1 JULY 1882, Page 2

On Thursday night the debate raged high on the clause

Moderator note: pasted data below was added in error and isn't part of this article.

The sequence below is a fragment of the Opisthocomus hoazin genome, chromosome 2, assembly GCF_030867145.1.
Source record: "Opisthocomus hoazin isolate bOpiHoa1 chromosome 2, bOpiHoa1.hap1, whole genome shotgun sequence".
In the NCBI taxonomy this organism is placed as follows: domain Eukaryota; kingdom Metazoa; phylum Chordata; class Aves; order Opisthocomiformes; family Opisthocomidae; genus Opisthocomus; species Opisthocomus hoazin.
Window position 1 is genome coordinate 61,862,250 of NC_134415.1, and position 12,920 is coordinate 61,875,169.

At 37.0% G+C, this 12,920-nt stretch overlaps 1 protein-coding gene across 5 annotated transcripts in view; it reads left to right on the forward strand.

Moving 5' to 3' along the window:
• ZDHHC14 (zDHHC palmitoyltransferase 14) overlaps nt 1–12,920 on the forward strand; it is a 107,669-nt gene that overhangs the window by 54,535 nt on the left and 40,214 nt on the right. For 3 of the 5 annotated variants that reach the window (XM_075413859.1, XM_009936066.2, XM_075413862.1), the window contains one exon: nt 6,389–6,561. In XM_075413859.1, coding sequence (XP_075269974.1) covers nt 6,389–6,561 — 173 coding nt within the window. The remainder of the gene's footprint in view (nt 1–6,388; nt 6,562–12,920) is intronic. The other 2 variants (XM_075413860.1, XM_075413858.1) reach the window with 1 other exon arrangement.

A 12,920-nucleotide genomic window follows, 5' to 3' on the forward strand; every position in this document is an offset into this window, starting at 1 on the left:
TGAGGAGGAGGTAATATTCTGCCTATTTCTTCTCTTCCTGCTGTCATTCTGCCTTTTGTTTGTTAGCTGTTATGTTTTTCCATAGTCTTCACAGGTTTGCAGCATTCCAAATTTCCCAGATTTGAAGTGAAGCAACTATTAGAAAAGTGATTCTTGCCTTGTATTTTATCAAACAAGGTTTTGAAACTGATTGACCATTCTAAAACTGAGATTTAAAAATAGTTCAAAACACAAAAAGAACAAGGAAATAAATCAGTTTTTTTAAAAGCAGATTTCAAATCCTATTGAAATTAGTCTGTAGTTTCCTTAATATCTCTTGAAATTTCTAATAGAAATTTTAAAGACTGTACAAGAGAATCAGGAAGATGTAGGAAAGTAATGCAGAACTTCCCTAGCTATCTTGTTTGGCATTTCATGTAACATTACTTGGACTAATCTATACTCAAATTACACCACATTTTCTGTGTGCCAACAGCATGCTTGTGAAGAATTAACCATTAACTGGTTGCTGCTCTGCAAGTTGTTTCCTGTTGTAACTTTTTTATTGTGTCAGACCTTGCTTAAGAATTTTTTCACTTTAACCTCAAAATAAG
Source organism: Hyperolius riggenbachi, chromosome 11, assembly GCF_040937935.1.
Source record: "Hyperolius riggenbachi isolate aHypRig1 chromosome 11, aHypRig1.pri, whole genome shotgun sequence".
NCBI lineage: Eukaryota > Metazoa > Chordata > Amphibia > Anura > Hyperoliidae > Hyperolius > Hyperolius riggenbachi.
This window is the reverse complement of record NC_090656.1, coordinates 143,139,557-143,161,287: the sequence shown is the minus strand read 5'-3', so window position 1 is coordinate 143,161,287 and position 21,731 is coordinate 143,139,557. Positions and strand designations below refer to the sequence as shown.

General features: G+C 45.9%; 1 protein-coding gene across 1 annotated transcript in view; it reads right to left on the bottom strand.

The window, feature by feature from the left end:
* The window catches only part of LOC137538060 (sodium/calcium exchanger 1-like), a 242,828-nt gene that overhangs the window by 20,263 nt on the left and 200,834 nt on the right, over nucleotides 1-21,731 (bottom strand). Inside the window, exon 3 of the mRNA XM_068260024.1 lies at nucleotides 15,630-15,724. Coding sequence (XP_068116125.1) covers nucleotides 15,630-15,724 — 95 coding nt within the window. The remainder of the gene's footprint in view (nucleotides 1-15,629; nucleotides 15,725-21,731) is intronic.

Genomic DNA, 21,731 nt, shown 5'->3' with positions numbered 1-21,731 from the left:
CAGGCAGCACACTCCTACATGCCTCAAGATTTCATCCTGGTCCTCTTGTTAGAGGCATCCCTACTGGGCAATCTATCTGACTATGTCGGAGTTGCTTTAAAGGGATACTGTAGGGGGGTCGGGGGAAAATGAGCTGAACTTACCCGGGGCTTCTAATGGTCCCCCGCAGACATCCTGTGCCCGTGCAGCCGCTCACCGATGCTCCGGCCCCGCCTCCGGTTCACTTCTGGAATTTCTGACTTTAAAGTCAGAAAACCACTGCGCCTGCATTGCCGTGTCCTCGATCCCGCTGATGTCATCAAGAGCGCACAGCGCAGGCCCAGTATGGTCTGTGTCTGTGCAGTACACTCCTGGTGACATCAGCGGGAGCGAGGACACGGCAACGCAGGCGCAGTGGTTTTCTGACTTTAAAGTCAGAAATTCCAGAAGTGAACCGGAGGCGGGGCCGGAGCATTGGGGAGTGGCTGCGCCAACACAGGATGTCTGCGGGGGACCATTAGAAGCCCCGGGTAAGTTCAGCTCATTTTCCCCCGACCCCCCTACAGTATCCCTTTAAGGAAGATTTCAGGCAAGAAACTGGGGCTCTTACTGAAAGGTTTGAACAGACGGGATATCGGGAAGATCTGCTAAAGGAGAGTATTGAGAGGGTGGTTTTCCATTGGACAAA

for levying compensation for crime on the district in which it was committed, Mr. Healy distinguishing himself by saying that if districts which do give up the murderer were not to be ex- empted from this fine, the people would have no inducement to give up murderers at all. "The people in the country will say, —' What good would it do us to give the murderer up P' It would be a matter of indifference to the inhabitants, from their point of view, whether the man was caught or not," and, so far as his speech went, Mr. Healy was careful not to condemn this "point of view," but rather to apologise for it, as better, on the -whole, than the English point of view. When the House adjourned on Thursday night at half-past two o'clock, only sixteen clauses out of thirty had passed through Committee.